Sharks are fish, but they belong to the group called Chondrichthyes, or cartilaginous fish, which is a different scientific group than most types of fish. Common fish, such as tuna or salmon, all belong to the group Osteichthyes. The distinction is based upon the makeup of their skeletons.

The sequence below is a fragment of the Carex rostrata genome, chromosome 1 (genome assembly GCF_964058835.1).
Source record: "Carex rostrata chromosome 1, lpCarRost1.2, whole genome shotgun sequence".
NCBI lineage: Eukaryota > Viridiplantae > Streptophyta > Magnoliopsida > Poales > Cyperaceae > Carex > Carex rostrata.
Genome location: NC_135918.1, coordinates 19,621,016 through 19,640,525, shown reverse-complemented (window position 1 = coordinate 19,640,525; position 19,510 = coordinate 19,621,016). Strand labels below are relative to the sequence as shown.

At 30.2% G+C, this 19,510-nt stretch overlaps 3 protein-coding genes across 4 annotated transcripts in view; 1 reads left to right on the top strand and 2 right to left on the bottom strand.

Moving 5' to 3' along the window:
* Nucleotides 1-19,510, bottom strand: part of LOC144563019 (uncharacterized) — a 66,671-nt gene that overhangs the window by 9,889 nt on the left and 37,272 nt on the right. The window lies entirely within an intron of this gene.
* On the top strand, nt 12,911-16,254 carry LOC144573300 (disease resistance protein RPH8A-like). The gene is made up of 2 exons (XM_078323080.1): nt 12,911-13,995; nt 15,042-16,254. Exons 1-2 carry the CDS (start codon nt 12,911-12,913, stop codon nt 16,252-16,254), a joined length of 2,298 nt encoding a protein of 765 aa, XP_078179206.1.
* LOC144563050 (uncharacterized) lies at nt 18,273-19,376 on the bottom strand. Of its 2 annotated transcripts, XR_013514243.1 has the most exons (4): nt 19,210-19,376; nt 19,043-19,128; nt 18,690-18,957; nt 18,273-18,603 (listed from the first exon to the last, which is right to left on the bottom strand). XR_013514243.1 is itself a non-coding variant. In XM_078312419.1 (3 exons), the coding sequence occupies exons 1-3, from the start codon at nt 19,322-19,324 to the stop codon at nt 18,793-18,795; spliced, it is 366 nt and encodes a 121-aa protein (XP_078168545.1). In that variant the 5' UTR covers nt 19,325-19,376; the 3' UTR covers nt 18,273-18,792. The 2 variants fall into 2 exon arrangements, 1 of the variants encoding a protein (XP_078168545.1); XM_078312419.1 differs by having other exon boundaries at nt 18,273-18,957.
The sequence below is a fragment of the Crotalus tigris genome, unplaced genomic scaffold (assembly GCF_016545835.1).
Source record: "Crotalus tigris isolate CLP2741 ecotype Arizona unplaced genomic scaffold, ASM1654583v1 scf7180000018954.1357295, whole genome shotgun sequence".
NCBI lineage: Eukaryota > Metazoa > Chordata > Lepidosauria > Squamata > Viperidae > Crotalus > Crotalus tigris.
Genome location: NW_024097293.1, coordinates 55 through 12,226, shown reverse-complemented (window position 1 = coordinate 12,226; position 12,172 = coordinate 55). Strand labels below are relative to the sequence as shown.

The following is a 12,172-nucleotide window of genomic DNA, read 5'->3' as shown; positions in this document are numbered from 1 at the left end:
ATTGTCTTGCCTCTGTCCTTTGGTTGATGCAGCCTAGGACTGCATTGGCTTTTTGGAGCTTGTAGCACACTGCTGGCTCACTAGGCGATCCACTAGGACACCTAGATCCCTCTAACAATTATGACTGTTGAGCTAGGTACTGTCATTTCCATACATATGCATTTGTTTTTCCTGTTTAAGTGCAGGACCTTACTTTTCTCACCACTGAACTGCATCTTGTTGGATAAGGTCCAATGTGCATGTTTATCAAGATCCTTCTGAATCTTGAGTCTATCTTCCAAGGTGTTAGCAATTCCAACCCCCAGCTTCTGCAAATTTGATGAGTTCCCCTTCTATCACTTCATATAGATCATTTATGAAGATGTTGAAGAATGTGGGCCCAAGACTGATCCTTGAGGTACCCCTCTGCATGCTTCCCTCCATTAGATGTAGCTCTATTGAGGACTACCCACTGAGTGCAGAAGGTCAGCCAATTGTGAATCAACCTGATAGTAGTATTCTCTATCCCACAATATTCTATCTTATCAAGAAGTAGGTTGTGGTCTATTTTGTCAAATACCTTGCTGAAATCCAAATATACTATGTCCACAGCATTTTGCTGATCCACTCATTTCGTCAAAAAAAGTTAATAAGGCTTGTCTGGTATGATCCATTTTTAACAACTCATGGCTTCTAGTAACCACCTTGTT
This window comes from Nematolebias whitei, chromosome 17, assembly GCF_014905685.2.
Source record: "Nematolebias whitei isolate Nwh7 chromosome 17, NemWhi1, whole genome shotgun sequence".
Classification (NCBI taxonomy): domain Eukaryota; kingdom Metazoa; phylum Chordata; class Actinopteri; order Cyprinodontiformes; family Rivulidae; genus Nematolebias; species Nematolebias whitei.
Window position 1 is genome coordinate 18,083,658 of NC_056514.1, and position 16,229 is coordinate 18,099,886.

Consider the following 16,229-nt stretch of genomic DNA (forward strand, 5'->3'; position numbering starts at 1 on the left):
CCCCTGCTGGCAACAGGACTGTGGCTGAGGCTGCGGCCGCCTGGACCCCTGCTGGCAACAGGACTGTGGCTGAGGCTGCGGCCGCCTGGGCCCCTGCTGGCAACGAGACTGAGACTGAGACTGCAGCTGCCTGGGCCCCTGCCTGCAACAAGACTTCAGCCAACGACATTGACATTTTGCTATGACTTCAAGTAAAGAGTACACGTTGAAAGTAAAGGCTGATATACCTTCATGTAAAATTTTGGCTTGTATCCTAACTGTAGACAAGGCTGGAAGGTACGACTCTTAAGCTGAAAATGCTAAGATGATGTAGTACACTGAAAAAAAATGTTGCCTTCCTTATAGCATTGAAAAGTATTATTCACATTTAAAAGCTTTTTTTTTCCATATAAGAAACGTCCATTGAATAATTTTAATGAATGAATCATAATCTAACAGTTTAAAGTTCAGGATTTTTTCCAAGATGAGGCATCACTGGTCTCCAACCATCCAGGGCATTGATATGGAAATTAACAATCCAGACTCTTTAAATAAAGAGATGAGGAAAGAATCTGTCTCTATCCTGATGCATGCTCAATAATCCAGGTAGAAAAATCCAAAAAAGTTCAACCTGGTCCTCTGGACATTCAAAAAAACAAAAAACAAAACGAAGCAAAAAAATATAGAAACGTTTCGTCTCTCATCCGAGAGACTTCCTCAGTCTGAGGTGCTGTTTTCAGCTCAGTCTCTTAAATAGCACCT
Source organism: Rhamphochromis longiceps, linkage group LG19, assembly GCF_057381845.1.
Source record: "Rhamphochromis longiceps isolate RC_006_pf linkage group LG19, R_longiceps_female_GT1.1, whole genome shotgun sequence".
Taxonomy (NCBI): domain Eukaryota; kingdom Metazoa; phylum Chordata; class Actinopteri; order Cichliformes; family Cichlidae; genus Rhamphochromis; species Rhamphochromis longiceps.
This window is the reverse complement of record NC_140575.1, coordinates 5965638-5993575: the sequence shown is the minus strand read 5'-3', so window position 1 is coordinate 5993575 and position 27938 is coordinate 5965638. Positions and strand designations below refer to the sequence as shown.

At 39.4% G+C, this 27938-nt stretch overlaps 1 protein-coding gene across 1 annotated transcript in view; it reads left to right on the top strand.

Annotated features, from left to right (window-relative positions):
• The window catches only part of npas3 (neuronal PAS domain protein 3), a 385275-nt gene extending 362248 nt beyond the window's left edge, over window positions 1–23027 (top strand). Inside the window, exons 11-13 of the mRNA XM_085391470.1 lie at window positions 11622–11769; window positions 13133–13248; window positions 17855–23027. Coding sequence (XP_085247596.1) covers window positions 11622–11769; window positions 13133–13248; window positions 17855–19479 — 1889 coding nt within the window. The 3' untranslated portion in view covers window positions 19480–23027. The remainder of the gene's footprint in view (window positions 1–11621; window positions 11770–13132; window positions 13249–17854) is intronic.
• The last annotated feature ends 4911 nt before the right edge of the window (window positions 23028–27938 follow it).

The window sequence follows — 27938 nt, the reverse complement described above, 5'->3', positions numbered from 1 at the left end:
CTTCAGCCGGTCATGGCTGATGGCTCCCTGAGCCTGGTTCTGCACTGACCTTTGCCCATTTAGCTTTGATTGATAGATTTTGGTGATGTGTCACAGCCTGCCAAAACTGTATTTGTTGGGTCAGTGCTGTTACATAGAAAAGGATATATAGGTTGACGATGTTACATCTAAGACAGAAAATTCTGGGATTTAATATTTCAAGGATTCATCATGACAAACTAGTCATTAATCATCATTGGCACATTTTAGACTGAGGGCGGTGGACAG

Sharks have skeletons made up of cartilage, a firm, flexible and hardy material that makes up the external ear and joints of human beings. All animals with backbones start out their embryological development with skeletons made of cartilage. In Osteichthyes, the bony fish, and in all other vertebrate groups, this cartilage is converted to bone, but in sharks and related fish, the cartilage remains. Although sharks are not bony fish, they share numerous anatomical features with bony fish, including jaws, brains, gills and fins.